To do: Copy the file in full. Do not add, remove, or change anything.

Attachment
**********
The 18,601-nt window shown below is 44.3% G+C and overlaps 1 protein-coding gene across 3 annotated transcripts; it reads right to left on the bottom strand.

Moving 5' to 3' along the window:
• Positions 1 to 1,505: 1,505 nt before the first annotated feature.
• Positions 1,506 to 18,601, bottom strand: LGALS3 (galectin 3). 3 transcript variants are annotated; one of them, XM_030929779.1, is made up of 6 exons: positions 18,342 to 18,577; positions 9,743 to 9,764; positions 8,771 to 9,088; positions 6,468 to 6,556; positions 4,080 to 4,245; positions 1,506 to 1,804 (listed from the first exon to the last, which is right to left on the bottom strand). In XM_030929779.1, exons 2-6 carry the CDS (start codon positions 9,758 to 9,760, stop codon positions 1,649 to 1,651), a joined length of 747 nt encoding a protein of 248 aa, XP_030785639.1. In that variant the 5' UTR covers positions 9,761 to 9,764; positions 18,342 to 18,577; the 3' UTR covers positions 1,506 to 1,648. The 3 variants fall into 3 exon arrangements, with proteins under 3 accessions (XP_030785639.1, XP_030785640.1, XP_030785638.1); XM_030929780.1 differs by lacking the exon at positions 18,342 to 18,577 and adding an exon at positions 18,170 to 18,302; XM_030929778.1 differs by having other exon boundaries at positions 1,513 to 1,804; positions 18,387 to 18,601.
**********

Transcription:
The 18,601-nt window shown below is 44.3% G+C and overlaps 1 protein-coding gene across 3 annotated transcripts; it reads right to left on the bottom strand.

Moving 5' to 3' along the window:
• Positions 1 to 1,505: 1,505 nt before the first annotated feature.
• Positions 1,506 to 18,601, bottom strand: LGALS3 (galectin 3). 3 transcript variants are annotated; one of them, XM_030929779.1, is made up of 6 exons: positions 18,342 to 18,577; positions 9,743 to 9,764; positions 8,771 to 9,088; positions 6,468 to 6,556; positions 4,080 to 4,245; positions 1,506 to 1,804 (listed from the first exon to the last, which is right to left on the bottom strand). In XM_030929779.1, exons 2-6 carry the CDS (start codon positions 9,758 to 9,760, stop codon positions 1,649 to 1,651), a joined length of 747 nt encoding a protein of 248 aa, XP_030785639.1. In that variant the 5' UTR covers positions 9,761 to 9,764; positions 18,342 to 18,577; the 3' UTR covers positions 1,506 to 1,648. The 3 variants fall into 3 exon arrangements, with proteins under 3 accessions (XP_030785639.1, XP_030785640.1, XP_030785638.1); XM_030929780.1 differs by lacking the exon at positions 18,342 to 18,577 and adding an exon at positions 18,170 to 18,302; XM_030929778.1 differs by having other exon boundaries at positions 1,513 to 1,804; positions 18,387 to 18,601.